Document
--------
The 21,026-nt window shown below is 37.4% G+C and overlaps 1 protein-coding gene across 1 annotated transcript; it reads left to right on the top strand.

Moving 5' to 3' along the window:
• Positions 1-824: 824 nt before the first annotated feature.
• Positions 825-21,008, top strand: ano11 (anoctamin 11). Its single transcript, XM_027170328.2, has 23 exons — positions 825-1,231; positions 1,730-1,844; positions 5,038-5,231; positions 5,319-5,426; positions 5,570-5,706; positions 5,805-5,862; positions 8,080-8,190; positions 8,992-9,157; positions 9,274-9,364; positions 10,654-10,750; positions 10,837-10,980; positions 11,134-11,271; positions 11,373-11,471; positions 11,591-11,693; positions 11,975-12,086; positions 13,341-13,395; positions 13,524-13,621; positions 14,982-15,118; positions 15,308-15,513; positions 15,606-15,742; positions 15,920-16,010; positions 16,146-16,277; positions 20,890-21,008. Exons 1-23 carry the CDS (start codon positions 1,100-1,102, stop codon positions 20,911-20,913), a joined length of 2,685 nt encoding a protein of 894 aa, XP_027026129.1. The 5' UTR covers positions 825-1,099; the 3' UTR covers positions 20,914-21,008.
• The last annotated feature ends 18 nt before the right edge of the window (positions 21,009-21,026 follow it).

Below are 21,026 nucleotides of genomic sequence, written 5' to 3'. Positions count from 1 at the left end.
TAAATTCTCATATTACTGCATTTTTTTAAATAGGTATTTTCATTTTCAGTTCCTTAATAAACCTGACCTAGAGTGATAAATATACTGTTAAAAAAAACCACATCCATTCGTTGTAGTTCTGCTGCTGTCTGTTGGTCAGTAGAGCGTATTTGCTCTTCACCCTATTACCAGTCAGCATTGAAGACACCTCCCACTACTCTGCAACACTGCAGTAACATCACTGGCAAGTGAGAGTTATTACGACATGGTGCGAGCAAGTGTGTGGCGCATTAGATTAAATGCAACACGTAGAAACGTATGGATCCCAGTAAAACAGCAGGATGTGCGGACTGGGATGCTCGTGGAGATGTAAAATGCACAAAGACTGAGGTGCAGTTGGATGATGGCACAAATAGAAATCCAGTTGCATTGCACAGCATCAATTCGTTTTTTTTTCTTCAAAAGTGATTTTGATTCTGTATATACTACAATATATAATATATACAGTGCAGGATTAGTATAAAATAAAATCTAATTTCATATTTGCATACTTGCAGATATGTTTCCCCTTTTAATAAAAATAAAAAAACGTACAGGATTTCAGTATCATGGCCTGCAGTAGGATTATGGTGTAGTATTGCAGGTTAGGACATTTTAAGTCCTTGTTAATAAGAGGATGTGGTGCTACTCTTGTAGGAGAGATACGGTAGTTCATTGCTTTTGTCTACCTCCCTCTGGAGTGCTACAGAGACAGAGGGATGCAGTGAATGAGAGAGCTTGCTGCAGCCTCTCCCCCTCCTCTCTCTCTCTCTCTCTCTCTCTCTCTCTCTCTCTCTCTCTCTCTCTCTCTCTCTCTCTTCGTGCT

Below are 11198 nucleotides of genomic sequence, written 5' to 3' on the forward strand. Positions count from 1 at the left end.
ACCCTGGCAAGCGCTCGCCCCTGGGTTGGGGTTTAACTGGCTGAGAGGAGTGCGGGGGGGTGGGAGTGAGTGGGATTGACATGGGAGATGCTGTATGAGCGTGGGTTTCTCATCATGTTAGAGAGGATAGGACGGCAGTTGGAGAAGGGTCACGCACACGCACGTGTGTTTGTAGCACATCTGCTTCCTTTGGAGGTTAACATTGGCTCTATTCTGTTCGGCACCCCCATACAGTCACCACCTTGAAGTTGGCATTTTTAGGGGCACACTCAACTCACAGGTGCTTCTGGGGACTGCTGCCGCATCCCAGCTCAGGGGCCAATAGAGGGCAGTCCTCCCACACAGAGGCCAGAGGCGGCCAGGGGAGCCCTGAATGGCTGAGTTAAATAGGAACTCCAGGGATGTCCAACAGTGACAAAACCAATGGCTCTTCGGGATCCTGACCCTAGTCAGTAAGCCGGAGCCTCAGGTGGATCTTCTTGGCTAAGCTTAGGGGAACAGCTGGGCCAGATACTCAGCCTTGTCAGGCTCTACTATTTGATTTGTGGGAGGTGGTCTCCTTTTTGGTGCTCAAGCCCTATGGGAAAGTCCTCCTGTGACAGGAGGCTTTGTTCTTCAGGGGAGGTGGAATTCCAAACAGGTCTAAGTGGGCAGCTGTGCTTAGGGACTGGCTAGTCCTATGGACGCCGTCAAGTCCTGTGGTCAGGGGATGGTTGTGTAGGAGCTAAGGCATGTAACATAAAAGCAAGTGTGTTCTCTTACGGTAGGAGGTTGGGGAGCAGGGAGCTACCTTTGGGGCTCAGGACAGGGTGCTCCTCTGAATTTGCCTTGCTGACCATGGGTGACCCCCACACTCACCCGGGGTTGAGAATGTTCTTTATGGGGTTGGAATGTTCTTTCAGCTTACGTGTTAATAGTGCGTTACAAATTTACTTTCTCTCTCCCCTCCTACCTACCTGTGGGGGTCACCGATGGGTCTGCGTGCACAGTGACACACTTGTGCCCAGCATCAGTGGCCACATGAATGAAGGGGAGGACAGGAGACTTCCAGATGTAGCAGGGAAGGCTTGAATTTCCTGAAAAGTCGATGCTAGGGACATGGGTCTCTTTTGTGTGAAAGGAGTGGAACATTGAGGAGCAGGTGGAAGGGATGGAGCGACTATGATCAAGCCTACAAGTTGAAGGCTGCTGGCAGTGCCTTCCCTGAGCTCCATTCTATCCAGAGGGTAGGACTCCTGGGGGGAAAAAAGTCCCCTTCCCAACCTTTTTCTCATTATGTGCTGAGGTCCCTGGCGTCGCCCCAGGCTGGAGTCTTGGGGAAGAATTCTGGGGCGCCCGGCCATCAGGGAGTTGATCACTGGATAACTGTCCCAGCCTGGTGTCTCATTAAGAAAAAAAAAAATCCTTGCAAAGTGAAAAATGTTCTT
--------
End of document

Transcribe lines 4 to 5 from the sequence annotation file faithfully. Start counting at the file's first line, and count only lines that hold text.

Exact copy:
• Positions 825-21,008, top strand: ano11 (anoctamin 11). Its single transcript, XM_027170328.2, has 23 exons — positions 825-1,231; positions 1,730-1,844; positions 5,038-5,231; positions 5,319-5,426; positions 5,570-5,706; positions 5,805-5,862; positions 8,080-8,190; positions 8,992-9,157; positions 9,274-9,364; positions 10,654-10,750; positions 10,837-10,980; positions 11,134-11,271; positions 11,373-11,471; positions 11,591-11,693; positions 11,975-12,086; positions 13,341-13,395; positions 13,524-13,621; positions 14,982-15,118; positions 15,308-15,513; positions 15,606-15,742; positions 15,920-16,010; positions 16,146-16,277; positions 20,890-21,008. Exons 1-23 carry the CDS (start codon positions 1,100-1,102, stop codon positions 20,911-20,913), a joined length of 2,685 nt encoding a protein of 894 aa, XP_027026129.1. The 5' UTR covers positions 825-1,099; the 3' UTR covers positions 20,914-21,008.
• The last annotated feature ends 18 nt before the right edge of the window (positions 21,009-21,026 follow it).